Our nation is becoming more and more sensitive to our immediate environment. It is estimated 40% of all Britons are affected by allergies with 25% estimated to suffer from an allergy at some time in their lives. This figure increases by 5% every year according to leading medical charity Allergy UK, with young children accounting for half this increase.
The reason for this increase is widely debated and researched. Conclusions so far point to a multitude of factors contribute towards children today being more susceptible to develop allergies. Most arguments point towards two general trends: a shortage of appropriate ‘training opportunities’ for the maturing immune system coupled with an increased exposure to high concentrations of allergens.
It is argued that our obsession with cleanliness, smaller families, the trend against breast feeding and the increase in the number of vaccinations combine to deprive a maturing immune system of many of the challenges it needs to develop. This shortage of training opportunities makes the young immune system vulnerable to allergens. Genetic predisposition, a family history of allergy, also increases the likelihood of children developing allergies. In addition, it is widely established that early exposure to high concentrations of allergens will lead to a greater chance of a child developing allergies.
Seeking medical advice from a GP or health professional is necessary to tackle severe problems or concerns. A GP can advice on suitable courses of action to help develop a child’s immune system, test for allergies, and advice on how to prevent overexposure to allergens.
Apart from medical advice, there are quick fixes anyone can implement to improve their home environment. Do not smoke indoors. Clean the air of external allergens such as pollen, smoke and pollution. This is easily done with an air purifier or a dehumidifier fitted with speciality air filters. Dust mites, or rather dust mite droppings are the most prevalent indoor allergen, and a common cause of allergy among both adults and children. To prevent high concentrations of these, frequent vacuuming (incl. mattresses) and washing of bedding and pillows (60oC) will remove some, while lowering humidity levels indoors with the help of a dehumidifier will stop the mites from reproducing.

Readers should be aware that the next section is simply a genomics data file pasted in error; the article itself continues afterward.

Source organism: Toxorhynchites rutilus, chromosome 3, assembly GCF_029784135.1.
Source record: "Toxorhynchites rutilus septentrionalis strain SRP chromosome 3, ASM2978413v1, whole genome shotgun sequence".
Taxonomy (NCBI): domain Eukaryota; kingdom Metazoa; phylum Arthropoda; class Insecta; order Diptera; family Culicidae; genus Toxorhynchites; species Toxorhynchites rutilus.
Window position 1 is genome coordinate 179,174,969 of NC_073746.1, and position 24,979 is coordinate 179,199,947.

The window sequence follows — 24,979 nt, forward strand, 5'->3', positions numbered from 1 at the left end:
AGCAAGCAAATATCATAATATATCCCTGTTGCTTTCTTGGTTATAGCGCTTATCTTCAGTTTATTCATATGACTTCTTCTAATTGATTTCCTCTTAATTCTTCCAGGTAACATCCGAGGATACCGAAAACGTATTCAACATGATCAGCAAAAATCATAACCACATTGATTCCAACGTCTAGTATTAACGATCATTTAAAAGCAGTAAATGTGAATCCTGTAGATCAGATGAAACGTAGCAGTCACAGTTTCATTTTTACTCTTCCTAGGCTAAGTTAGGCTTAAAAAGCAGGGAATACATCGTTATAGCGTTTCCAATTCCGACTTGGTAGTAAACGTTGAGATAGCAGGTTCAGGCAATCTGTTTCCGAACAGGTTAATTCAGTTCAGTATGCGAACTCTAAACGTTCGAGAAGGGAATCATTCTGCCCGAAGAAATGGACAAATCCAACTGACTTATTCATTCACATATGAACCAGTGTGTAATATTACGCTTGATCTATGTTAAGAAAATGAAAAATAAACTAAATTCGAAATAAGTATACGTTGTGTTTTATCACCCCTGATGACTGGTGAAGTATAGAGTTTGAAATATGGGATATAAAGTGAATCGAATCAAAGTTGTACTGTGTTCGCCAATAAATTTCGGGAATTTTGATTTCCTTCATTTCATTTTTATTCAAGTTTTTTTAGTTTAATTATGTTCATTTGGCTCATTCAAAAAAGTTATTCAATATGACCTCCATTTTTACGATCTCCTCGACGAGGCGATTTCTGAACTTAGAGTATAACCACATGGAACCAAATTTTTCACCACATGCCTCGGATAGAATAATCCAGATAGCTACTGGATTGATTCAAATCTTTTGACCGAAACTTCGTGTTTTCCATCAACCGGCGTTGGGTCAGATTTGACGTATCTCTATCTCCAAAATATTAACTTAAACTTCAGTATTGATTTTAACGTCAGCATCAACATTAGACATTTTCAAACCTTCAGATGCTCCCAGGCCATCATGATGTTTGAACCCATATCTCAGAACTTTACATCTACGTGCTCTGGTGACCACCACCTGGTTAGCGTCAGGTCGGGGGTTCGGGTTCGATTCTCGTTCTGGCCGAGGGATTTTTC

Simple measures like these will greatly enhance your indoor environment. Coupled with medical advice, it will reduce the chances of your child developing allergies, or alleviate any symptoms you and your family might suffer.
In regards to lowering concentrations of allergens in the home, some simple measures can be put in place:
Clean the air of external allergens. Air purifiers, air-conditioning units or dehumidifiers fitted with air filters can remove pollen, smoke and other pollutants from the air.
Remove the occurrence of dust mite droppings – the most common indoor allergen – through washing pillows, duvets and rugs in 60 degrees every two weeks, and vacuum mattresses and carpets frequently.
Prevent dust mite reproduction by using a dehumidifier to lower the humidity in your home. Dust mites are generally unable to reproduce when relative humidity levels are below 70%.
Providing challenges for a young immune system to help it develop is a medical issue and should be raised with a GP or other health professional. It is worth discussing the following issues more in depth if you believe your child is at risk of developing allergies:
Set the right scene for your children. Experts agree we should not be scared of a little dirt. This does not mean live in filth and ignore cleanliness, but do not be obsessive about getting rid of every piece of dirt or crumb – in small doses, they help build up your child’s immune system.
Avoid anything more than minimal exposure to common allergens – smoke, pollen, dust mites, mould and common allergenic foods (nuts, citrus, lactose etc.) during a child’s first year.
Breast feed if possible. Apart from the nutritional and emotional benefits, breast milk contains your bacteria and is a good way of teaching your child’s defences to deal with foreign microbes.